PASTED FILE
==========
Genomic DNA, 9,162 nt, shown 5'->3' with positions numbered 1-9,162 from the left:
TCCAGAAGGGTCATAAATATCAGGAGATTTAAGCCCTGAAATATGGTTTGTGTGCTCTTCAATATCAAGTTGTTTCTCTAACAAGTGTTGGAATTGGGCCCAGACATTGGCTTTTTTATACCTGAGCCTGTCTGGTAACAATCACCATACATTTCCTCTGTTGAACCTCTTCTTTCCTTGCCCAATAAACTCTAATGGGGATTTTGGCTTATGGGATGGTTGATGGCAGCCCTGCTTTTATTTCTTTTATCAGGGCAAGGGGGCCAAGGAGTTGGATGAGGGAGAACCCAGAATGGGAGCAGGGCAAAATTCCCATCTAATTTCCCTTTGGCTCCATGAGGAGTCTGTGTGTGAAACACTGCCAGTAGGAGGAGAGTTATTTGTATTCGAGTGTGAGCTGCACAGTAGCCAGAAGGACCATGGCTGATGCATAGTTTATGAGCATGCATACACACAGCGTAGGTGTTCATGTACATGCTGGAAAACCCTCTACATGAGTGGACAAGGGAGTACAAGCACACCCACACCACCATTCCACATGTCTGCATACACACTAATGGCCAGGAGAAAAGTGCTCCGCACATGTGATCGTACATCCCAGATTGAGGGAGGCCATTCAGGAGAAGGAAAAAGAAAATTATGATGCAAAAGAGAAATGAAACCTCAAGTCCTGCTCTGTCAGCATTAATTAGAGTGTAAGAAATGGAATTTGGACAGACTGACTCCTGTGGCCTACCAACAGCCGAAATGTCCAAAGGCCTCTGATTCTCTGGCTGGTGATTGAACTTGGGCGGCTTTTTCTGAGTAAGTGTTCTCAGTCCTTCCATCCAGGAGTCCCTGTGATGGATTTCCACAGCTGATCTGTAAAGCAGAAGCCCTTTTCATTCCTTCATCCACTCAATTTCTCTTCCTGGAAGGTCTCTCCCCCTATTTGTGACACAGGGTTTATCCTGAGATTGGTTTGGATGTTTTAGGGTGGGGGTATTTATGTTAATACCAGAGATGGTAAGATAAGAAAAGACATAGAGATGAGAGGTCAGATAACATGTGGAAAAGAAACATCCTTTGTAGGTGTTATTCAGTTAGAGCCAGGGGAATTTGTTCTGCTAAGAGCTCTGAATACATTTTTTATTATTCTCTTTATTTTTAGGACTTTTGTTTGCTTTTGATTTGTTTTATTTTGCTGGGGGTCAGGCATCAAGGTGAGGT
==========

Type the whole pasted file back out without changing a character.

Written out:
Genomic DNA, 9,162 nt, shown 5'->3' with positions numbered 1-9,162 from the left:
TCCAGAAGGGTCATAAATATCAGGAGATTTAAGCCCTGAAATATGGTTTGTGTGCTCTTCAATATCAAGTTGTTTCTCTAACAAGTGTTGGAATTGGGCCCAGACATTGGCTTTTTTATACCTGAGCCTGTCTGGTAACAATCACCATACATTTCCTCTGTTGAACCTCTTCTTTCCTTGCCCAATAAACTCTAATGGGGATTTTGGCTTATGGGATGGTTGATGGCAGCCCTGCTTTTATTTCTTTTATCAGGGCAAGGGGGCCAAGGAGTTGGATGAGGGAGAACCCAGAATGGGAGCAGGGCAAAATTCCCATCTAATTTCCCTTTGGCTCCATGAGGAGTCTGTGTGTGAAACACTGCCAGTAGGAGGAGAGTTATTTGTATTCGAGTGTGAGCTGCACAGTAGCCAGAAGGACCATGGCTGATGCATAGTTTATGAGCATGCATACACACAGCGTAGGTGTTCATGTACATGCTGGAAAACCCTCTACATGAGTGGACAAGGGAGTACAAGCACACCCACACCACCATTCCACATGTCTGCATACACACTAATGGCCAGGAGAAAAGTGCTCCGCACATGTGATCGTACATCCCAGATTGAGGGAGGCCATTCAGGAGAAGGAAAAAGAAAATTATGATGCAAAAGAGAAATGAAACCTCAAGTCCTGCTCTGTCAGCATTAATTAGAGTGTAAGAAATGGAATTTGGACAGACTGACTCCTGTGGCCTACCAACAGCCGAAATGTCCAAAGGCCTCTGATTCTCTGGCTGGTGATTGAACTTGGGCGGCTTTTTCTGAGTAAGTGTTCTCAGTCCTTCCATCCAGGAGTCCCTGTGATGGATTTCCACAGCTGATCTGTAAAGCAGAAGCCCTTTTCATTCCTTCATCCACTCAATTTCTCTTCCTGGAAGGTCTCTCCCCCTATTTGTGACACAGGGTTTATCCTGAGATTGGTTTGGATGTTTTAGGGTGGGGGTATTTATGTTAATACCAGAGATGGTAAGATAAGAAAAGACATAGAGATGAGAGGTCAGATAACATGTGGAAAAGAAACATCCTTTGTAGGTGTTATTCAGTTAGAGCCAGGGGAATTTGTTCTGCTAAGAGCTCTGAATACATTTTTTATTATTCTCTTTATTTTTAGGACTTTTGTTTGCTTTTGATTTGTTTTATTTTGCTGGGGGTCAGGCATCAAGGTGAGGT